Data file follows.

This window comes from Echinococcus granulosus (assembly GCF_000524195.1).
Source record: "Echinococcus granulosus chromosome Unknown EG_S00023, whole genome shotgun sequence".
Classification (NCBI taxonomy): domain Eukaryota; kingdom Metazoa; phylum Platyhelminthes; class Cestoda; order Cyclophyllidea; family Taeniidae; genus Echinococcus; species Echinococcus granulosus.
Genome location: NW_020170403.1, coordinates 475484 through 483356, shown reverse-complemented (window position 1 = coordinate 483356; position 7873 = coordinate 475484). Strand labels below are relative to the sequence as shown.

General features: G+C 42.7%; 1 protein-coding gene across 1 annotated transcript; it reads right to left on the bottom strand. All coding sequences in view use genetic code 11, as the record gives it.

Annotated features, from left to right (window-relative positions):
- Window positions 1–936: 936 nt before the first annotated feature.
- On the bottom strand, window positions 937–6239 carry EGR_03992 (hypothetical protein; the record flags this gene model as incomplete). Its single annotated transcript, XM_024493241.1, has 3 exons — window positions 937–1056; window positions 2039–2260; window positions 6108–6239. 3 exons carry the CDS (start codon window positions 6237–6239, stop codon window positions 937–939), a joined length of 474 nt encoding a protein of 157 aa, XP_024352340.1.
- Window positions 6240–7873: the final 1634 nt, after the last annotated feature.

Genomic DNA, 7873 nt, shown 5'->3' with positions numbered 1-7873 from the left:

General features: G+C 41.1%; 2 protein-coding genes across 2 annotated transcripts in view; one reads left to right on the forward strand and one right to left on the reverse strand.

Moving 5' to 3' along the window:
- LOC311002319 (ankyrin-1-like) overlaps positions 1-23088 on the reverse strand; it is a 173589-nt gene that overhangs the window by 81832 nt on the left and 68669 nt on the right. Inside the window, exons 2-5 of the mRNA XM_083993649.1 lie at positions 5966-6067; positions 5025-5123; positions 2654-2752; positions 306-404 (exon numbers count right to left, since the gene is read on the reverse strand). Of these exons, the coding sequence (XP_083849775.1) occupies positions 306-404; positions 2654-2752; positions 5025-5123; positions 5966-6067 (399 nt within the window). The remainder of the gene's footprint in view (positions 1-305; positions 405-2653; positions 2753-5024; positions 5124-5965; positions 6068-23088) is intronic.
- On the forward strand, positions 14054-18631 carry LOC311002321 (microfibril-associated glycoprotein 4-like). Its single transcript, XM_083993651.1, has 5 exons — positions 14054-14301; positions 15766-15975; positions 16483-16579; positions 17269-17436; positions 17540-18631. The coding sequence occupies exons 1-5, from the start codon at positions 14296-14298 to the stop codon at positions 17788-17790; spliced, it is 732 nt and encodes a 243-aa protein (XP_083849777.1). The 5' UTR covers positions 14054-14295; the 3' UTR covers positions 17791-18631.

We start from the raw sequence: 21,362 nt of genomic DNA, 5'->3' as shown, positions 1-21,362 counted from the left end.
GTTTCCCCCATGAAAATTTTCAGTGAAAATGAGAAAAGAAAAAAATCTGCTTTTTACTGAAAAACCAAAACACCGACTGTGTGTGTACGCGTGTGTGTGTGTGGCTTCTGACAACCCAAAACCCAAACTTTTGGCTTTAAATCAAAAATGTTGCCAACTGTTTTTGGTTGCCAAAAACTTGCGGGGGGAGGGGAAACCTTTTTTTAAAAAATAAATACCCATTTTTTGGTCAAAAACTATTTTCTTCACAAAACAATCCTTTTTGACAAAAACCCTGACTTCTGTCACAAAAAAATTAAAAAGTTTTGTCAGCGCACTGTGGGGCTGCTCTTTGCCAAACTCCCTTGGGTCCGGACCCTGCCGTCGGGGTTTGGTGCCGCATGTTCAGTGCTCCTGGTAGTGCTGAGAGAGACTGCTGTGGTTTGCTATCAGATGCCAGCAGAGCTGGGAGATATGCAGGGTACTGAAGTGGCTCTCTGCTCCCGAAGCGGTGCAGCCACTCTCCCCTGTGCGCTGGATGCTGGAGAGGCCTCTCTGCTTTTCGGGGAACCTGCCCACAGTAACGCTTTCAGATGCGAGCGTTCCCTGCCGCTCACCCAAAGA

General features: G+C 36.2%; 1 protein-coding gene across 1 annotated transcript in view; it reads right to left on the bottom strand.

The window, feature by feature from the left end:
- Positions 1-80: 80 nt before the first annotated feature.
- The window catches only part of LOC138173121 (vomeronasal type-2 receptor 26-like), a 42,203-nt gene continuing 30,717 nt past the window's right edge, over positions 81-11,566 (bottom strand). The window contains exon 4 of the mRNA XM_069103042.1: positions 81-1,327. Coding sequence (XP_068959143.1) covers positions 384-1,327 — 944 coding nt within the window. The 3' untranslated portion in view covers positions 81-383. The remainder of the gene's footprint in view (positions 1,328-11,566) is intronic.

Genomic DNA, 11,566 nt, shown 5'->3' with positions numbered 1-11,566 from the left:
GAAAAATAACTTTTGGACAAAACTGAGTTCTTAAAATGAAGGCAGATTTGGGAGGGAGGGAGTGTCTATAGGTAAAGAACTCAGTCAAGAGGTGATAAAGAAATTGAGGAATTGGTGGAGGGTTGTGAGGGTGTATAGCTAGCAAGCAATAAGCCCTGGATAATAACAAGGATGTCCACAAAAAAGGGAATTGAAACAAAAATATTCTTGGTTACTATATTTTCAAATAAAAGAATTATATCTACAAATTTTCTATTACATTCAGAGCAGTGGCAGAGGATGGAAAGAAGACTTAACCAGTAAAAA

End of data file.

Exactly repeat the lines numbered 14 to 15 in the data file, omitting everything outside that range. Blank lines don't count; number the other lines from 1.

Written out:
- On the forward strand, positions 14054-18631 carry LOC311002321 (microfibril-associated glycoprotein 4-like). Its single transcript, XM_083993651.1, has 5 exons — positions 14054-14301; positions 15766-15975; positions 16483-16579; positions 17269-17436; positions 17540-18631. The coding sequence occupies exons 1-5, from the start codon at positions 14296-14298 to the stop codon at positions 17788-17790; spliced, it is 732 nt and encodes a 243-aa protein (XP_083849777.1). The 5' UTR covers positions 14054-14295; the 3' UTR covers positions 17791-18631.

We start from the raw sequence: 21,362 nt of genomic DNA, 5'->3' as shown, positions 1-21,362 counted from the left end.